A Fascinating Future
The best way to predict the future is to watch those who are working hard to create it. It is fascinating to reflect on how fast the world is changing.
The Auto Industry
Last week, the Los Angeles Times reported that Alphabet Inc’s Waymo has become the first company to receive a permit from the State of California to test driverless vehicles without a back-up human driver present in the front seat. Waymo will begin its testing on city streets in Silicon Valley before expanding to other areas in California. In Arizona, Waymo plans to launch a commercial self-driving, ride-hailing service next year.
Six months ago, Dieter Zetsche, CEOof Daimler-Mercedes, predicted that Mercedes’s future competitors will no longer be limited to BMW, Rolls-Royce, and other luxury car manufacturers. The new competitors will be technology companies such as Google, Apple, Amazon, and Tesla.
Zetsche predicts that traditional car companies will disappear because they will take the traditional approach of trying to build better cars, while tech companies such as Tesla, Apple, and Google will take a revolutionary approach and build computers on wheels.
Individual car ownership will shrink. Future car customers will simply use their SmartPhones to locate the nearest public car. That car, minus a driver, will show up at your location and drive you to your destination. You will not have to deal with parking; you will only pay for the driven distance; and you can be productive on the way to your destination. Without a driver, interior car space becomes a home office or a play station with no more front and back seats. Garages can be converted into living spaces.
Our kids may never get driver’s licenses and may never own cars. At risk are the jobs of truck drivers, taxicab drivers, bus drivers, and delivery service drivers.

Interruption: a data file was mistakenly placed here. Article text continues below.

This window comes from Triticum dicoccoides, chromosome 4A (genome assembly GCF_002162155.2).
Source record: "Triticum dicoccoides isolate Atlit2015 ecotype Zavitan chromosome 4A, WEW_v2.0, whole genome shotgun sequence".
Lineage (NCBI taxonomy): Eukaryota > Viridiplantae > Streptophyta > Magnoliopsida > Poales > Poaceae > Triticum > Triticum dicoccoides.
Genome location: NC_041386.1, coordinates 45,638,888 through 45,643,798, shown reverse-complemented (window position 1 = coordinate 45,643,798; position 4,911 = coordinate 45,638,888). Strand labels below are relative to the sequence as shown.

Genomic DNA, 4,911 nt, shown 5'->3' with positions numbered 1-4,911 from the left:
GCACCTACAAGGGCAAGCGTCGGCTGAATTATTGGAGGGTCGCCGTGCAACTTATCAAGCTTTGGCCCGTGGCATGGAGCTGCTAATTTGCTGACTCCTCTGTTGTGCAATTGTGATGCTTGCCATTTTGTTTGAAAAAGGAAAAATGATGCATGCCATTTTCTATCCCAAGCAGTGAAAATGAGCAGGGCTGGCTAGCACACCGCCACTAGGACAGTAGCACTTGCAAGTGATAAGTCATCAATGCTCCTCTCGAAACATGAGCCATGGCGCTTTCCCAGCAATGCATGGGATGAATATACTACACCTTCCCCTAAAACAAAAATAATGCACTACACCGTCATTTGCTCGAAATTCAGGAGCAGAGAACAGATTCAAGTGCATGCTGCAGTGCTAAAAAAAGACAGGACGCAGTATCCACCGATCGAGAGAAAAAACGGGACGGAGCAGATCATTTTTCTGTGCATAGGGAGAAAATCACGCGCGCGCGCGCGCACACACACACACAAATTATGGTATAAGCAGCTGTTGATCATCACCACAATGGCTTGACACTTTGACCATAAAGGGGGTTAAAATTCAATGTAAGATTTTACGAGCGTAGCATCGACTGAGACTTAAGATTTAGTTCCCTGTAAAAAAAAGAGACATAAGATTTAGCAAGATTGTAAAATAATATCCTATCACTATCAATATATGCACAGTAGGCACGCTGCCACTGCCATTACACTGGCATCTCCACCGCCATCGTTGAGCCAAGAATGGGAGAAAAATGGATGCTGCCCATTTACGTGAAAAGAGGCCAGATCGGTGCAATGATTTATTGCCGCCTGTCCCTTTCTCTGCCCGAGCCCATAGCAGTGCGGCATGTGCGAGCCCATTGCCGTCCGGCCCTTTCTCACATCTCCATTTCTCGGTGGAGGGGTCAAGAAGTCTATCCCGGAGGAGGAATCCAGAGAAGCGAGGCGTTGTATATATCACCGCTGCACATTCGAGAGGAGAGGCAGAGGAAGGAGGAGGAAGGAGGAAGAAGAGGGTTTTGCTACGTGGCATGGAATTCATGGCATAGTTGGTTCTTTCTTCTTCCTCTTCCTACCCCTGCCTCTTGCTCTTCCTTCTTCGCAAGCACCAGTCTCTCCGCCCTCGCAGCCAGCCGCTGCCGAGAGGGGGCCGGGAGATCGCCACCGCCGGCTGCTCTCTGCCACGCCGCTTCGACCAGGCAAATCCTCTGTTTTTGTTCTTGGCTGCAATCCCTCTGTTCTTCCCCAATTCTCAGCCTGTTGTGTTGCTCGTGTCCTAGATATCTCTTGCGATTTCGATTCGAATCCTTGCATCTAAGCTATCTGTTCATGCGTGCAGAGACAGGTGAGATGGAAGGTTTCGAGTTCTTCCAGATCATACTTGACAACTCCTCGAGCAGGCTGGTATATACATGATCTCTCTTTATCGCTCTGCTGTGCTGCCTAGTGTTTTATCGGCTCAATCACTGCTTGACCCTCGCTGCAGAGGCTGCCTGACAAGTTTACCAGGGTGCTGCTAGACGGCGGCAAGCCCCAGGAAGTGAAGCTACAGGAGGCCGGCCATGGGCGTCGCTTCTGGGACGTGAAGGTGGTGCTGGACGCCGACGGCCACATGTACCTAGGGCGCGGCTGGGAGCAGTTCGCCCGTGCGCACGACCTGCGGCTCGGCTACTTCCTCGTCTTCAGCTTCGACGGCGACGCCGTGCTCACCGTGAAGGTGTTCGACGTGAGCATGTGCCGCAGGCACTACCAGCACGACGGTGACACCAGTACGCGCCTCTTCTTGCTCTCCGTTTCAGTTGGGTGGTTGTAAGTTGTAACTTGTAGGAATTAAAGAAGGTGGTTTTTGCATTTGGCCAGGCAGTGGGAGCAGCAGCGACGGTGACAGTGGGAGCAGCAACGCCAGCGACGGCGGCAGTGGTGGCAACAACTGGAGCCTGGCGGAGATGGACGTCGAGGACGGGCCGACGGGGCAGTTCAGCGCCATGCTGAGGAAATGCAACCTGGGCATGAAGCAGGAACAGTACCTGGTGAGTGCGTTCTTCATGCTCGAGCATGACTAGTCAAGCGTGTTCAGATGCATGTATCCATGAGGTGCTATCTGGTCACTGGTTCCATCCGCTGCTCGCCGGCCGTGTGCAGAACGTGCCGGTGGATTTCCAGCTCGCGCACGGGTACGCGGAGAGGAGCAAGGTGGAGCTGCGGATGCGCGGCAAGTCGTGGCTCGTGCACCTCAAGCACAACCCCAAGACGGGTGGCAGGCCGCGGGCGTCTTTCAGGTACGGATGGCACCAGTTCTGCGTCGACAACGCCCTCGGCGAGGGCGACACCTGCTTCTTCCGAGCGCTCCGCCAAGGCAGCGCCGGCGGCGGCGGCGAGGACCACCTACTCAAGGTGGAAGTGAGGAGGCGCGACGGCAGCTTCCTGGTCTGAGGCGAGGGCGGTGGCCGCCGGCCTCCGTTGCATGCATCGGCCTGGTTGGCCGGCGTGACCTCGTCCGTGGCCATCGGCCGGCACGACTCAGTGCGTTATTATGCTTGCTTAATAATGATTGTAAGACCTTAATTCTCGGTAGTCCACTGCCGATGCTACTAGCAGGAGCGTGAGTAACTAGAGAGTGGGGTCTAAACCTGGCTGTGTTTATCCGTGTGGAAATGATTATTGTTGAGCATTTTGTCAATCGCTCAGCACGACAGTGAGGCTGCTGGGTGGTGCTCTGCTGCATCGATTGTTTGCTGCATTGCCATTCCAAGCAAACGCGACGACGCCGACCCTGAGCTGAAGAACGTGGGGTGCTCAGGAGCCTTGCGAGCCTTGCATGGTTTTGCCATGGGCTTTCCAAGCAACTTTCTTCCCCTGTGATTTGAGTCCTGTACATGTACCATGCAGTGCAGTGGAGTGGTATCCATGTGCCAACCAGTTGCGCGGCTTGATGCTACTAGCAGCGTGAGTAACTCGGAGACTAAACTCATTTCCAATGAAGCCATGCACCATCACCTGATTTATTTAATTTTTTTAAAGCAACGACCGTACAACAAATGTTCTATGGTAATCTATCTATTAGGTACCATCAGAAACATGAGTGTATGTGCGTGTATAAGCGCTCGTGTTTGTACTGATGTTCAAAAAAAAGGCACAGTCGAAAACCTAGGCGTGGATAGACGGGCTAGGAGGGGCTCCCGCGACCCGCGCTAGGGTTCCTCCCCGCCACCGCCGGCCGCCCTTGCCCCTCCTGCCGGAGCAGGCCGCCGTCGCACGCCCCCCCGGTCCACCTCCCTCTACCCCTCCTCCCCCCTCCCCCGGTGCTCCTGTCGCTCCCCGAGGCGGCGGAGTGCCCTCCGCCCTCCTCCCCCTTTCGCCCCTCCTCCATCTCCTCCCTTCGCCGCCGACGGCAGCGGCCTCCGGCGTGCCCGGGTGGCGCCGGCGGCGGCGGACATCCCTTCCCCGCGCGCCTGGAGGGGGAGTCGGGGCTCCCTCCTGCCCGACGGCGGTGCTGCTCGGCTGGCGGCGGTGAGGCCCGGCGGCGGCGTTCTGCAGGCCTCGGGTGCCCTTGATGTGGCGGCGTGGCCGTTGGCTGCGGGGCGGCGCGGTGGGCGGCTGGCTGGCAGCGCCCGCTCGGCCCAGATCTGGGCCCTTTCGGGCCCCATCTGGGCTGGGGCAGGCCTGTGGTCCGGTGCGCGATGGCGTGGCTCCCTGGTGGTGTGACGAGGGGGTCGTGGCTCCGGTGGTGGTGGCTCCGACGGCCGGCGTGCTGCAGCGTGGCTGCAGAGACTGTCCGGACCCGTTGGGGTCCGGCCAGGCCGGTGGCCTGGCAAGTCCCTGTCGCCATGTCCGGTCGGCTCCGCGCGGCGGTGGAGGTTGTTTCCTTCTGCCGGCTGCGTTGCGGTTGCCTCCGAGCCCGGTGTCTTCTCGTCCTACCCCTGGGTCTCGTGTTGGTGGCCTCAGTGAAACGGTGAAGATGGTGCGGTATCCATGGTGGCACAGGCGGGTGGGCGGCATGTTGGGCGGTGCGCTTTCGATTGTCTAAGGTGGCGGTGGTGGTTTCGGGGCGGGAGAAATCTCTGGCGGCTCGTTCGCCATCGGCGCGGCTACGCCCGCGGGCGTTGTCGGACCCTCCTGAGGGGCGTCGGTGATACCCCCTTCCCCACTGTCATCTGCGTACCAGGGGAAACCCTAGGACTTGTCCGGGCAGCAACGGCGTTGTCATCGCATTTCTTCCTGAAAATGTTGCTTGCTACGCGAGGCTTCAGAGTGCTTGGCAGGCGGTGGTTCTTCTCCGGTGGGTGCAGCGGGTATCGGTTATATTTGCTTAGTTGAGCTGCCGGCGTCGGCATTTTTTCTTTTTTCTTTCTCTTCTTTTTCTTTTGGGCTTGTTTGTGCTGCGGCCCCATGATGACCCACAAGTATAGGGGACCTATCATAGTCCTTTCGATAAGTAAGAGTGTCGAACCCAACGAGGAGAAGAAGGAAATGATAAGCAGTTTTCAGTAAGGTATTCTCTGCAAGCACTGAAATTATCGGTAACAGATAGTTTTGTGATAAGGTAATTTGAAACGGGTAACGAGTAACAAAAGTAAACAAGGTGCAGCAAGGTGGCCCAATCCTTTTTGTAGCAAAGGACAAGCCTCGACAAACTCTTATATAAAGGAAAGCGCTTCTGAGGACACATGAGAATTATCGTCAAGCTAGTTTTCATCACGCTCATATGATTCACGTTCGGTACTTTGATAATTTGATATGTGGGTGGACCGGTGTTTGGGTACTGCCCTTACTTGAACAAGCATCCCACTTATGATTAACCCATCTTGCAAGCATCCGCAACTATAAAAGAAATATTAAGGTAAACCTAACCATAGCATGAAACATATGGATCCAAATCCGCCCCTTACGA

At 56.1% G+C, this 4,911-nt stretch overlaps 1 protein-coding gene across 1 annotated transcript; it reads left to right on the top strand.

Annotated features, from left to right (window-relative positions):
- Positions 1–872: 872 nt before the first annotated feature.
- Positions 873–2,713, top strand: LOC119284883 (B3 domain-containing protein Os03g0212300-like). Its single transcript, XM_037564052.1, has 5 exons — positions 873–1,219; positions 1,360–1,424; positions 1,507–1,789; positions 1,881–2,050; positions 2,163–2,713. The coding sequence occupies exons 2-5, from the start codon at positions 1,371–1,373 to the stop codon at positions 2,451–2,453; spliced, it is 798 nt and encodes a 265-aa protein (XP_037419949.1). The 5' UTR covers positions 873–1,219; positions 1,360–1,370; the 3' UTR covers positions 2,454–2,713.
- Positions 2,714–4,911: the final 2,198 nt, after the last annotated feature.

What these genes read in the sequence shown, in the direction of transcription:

Ridesharing and urban mobility are just around the corner. Uber is now the biggest taxi company in the world – and they don’t own any cars. Their biggest cost is drivers. Airbnb is now the biggest hotel company in the world – and they don’t own any hotels (yet).
Artificial Intelligence to Replace Human Workers
Futurists suggest that by 2030, computers will become more intelligent than humans. Today’s robots at MIT have been programmed to learn, reason, and solve problems by thinking like a person and mimicking the way a person reacts. Robots are nearly ready to replace humans at Amazon and Wal-Mart warehouses, and to clean homes. Tomorrow they will fight fires, serve in the military, and save lives. Any app or robot that doesn’t work with your SmartPhone will become obsolete.
3-D Printing to Replace Manufacturing
Computer-controlled 3-D printing that joins or solidifies material to create a three-dimensional object is rapidly replacing traditional manufacturing processes. The price of the cheapest 3-D printer has come came down from $18,000 to $400 within the last 10 years. At the same time, the 3-D printing process works 100 times faster than it did a decade ago.
Common airplane replacement parts are already being 3-D printed in remote airports. The space station now has a 3-D printer that eliminates the need for carrying a large number of spare parts. Next year’s SmartPhones may well include 3-D scanning possibilities. Major shoe companies have already started envisioning 3-D printing of shoes. You will be able to 3-D scan your feet and print your perfectly fitted shoes at home.
A 6-story apartment building has already been 3-D printed in Shanghai, China. This year, the Eindhoven University of Technology in Holland will build a series of concrete homes using 3-D concrete printing. The first home, expected to be completed in 2019, will be a single-story, 3-bedroom bungalow, followed by four multi-level homes, fully printed, and assembled on site. How long will it take for 3-D printing to create housing for the homeless, hotel rooms, jail cells, and everything else?
The Energy Revolution
Electric cars will become mainstream as politicians demand reduced auto emissions, climate protection, and clean air. Cities will be less noisy when more cars and trucks run on electricity. According to the International Renewable Energy Agency (IRENA), a global “Green Energy” Group, renewable energy prices will be competitive with fossil fuels by 2020, thanks to generous government subsidies and lower costs of regulations.